The protagonist is persistent, but what kind of fortitude, grit, or strength does it take for a person to choose a course in which the realization that no readily available meaning is an actual possibility. How many would actually let go of the illusion to achieve certainty whichever way it turned out.

This book is truly brilliant and I am sure that each reader will take from it something different. Just be ready for a book that defies formulaic plots, for it is nowhere near ordinary. 4 stars

Teneen, the author of this review, has written a previous review (here) for this blog. She is a busy reader, but not a frequent reviewer.

Guest Review: The Elegance of the Hedgehog

One of my good friends read my copy of Muriel Barbery’s The Elegance of the Hedgehog.  They really enjoyed the book and I asked them if they would like to write a few words as a pseudo-guest review for this blog.  Now, they do not have a blog of their own, but I assure you, they are a real person who reads a lot and enjoys good literature and science fiction/fantasy. So, here are their thoughts:


The Elegance of the Hedgehog – M. Barbery; Europa Editions

It has been quite a while since I have read a book like “The Elegance of the Hedgehog.”  I say this in the most positive sense. However, this book is not for everyone. It is not a fast action thriller or sci-fi, nor does it abide by the general categorizations that we readers so often encounter.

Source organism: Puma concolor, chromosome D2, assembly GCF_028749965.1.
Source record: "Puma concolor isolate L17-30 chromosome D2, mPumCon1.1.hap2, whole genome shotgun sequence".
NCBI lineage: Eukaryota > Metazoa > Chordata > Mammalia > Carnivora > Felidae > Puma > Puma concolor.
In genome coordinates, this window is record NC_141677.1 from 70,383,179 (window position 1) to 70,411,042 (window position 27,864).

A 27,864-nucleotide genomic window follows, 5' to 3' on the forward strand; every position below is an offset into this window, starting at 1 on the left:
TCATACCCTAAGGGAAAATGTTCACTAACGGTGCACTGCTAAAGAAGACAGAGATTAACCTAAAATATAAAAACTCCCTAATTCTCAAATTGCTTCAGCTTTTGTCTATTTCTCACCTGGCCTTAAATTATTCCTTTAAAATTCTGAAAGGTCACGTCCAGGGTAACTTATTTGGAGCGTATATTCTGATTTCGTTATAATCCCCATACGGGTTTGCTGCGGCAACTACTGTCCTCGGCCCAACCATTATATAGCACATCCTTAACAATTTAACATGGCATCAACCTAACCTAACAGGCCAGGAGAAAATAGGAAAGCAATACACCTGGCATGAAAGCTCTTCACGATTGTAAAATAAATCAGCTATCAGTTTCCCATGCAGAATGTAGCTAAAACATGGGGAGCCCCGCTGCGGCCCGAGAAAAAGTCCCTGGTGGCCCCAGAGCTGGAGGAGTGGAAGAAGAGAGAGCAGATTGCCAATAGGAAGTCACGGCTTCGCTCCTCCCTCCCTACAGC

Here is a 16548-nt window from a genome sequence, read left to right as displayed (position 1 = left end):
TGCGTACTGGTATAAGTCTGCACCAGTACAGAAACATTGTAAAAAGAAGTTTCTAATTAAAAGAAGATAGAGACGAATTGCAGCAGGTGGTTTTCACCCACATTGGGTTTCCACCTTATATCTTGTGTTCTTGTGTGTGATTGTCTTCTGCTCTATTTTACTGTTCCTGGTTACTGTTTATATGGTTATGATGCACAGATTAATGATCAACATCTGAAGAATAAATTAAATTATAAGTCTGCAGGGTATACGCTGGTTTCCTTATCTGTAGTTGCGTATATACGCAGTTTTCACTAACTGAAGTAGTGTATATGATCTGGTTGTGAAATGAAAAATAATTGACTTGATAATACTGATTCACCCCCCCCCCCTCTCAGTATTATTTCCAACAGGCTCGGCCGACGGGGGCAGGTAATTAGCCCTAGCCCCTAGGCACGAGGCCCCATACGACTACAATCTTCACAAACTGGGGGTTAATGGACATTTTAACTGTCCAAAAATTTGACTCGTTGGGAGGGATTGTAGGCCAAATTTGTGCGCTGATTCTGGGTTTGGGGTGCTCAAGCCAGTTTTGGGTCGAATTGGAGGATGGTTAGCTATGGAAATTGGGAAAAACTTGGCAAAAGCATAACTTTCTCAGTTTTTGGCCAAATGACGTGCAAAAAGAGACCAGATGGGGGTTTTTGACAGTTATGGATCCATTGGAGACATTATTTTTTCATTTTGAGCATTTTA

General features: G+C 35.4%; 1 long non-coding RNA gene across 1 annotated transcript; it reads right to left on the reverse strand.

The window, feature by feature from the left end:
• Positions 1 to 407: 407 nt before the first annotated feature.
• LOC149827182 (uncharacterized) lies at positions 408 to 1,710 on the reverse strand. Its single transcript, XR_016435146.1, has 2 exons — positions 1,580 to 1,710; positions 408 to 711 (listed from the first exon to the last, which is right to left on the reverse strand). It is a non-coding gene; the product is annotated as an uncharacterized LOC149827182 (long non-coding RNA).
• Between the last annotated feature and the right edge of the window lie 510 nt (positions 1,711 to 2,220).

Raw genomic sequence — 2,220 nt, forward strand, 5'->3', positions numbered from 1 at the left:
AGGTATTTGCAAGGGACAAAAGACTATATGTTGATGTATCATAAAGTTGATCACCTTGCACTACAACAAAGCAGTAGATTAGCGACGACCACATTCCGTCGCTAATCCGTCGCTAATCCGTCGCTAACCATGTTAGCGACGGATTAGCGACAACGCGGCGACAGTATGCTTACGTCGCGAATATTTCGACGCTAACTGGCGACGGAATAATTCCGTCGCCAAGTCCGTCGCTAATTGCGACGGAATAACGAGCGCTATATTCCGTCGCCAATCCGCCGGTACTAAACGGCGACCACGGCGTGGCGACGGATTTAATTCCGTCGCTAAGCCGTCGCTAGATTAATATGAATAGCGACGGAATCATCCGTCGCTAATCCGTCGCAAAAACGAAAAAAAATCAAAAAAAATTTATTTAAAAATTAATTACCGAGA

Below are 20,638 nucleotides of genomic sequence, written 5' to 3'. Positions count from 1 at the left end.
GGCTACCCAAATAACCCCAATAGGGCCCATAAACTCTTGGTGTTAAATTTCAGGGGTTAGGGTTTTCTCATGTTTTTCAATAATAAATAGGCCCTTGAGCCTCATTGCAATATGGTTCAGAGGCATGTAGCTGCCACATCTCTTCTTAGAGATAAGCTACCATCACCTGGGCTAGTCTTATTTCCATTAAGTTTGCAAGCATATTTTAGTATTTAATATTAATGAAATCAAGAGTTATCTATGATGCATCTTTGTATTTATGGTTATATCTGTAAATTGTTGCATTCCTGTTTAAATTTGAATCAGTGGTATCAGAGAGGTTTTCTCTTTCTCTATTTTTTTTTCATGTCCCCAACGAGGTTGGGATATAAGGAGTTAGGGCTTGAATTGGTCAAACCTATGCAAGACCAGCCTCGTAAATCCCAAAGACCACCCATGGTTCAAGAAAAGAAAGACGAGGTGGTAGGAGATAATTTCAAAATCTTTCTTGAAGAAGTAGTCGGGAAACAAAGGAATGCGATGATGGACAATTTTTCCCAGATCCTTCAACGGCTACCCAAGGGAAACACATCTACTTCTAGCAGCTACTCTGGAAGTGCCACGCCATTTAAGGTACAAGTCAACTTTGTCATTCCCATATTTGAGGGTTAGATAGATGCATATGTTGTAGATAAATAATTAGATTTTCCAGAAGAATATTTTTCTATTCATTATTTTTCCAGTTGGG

I digress as I try to classify it; and the novel would probably be placed in general contemporary fiction. Though it is general, there is nothing general or common about it. It has so many layers that throughout my reading it seemed to unveil and disclose a different perspective.

As I tried sifting and synthesizing the different perspectives, I realized that the brilliance of this book lies in the very fact that I could take from it that it was an examination into the meaning of life, or a contemplation of aesthetics and Beauty, or a reflection upon the social and cultural aspects, or a discourse on modern day thought and societal struggles, or a literary extrapolation of different philosophical schools at play, etc.

That being said, I would admit that the style and tempo of the book may not be for everyone or the inevitable ending pointing towards a phenomenological existence. I am guessing that these elements may be a turn-off for many. However, my issue with the book was the lack of clear distinction between the two voices of the main protagonists in the story. I wanted each to come through more as being wholly theirs.

The book is full of witty, funny and insightful sentences, which I found myself contemplating at different times. Some references just creep up on me when I least expect it and it really amazes me how astute and discerning they are.

Whichever way you view or interpret this book, it is truly an enjoyable read. It is worth taking your time with it – be sure to let it sink in! It is a book that deserves to simmer and be savored.